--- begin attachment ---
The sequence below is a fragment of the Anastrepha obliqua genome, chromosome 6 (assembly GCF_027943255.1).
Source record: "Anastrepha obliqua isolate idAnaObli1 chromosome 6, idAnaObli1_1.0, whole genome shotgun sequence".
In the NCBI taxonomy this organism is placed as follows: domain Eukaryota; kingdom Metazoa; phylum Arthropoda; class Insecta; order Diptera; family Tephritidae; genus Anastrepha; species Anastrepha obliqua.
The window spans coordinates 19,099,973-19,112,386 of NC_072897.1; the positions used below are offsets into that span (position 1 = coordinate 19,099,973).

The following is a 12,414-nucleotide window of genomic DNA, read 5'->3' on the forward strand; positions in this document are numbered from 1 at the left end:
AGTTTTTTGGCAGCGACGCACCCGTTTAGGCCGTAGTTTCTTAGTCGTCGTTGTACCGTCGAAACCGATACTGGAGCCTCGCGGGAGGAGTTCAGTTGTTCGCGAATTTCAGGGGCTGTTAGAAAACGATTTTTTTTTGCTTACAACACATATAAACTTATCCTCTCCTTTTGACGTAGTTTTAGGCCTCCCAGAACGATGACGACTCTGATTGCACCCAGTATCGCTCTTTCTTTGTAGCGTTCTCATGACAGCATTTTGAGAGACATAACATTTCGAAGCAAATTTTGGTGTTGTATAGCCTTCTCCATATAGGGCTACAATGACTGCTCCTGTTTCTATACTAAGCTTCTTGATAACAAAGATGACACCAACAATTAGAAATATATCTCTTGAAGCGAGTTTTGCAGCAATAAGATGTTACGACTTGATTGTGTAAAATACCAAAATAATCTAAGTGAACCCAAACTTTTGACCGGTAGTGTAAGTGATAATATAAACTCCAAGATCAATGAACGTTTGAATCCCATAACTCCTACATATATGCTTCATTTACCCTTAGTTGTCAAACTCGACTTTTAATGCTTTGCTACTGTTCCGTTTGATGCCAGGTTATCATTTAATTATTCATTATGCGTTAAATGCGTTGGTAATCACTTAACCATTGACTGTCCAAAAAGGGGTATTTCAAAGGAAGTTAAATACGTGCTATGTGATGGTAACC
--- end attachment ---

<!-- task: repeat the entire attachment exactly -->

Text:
The sequence below is a fragment of the Anastrepha obliqua genome, chromosome 6 (assembly GCF_027943255.1).
Source record: "Anastrepha obliqua isolate idAnaObli1 chromosome 6, idAnaObli1_1.0, whole genome shotgun sequence".
In the NCBI taxonomy this organism is placed as follows: domain Eukaryota; kingdom Metazoa; phylum Arthropoda; class Insecta; order Diptera; family Tephritidae; genus Anastrepha; species Anastrepha obliqua.
The window spans coordinates 19,099,973-19,112,386 of NC_072897.1; the positions used below are offsets into that span (position 1 = coordinate 19,099,973).

The following is a 12,414-nucleotide window of genomic DNA, read 5'->3' on the forward strand; positions in this document are numbered from 1 at the left end:
AGTTTTTTGGCAGCGACGCACCCGTTTAGGCCGTAGTTTCTTAGTCGTCGTTGTACCGTCGAAACCGATACTGGAGCCTCGCGGGAGGAGTTCAGTTGTTCGCGAATTTCAGGGGCTGTTAGAAAACGATTTTTTTTTGCTTACAACACATATAAACTTATCCTCTCCTTTTGACGTAGTTTTAGGCCTCCCAGAACGATGACGACTCTGATTGCACCCAGTATCGCTCTTTCTTTGTAGCGTTCTCATGACAGCATTTTGAGAGACATAACATTTCGAAGCAAATTTTGGTGTTGTATAGCCTTCTCCATATAGGGCTACAATGACTGCTCCTGTTTCTATACTAAGCTTCTTGATAACAAAGATGACACCAACAATTAGAAATATATCTCTTGAAGCGAGTTTTGCAGCAATAAGATGTTACGACTTGATTGTGTAAAATACCAAAATAATCTAAGTGAACCCAAACTTTTGACCGGTAGTGTAAGTGATAATATAAACTCCAAGATCAATGAACGTTTGAATCCCATAACTCCTACATATATGCTTCATTTACCCTTAGTTGTCAAACTCGACTTTTAATGCTTTGCTACTGTTCCGTTTGATGCCAGGTTATCATTTAATTATTCATTATGCGTTAAATGCGTTGGTAATCACTTAACCATTGACTGTCCAAAAAGGGGTATTTCAAAGGAAGTTAAATACGTGCTATGTGATGGTAACC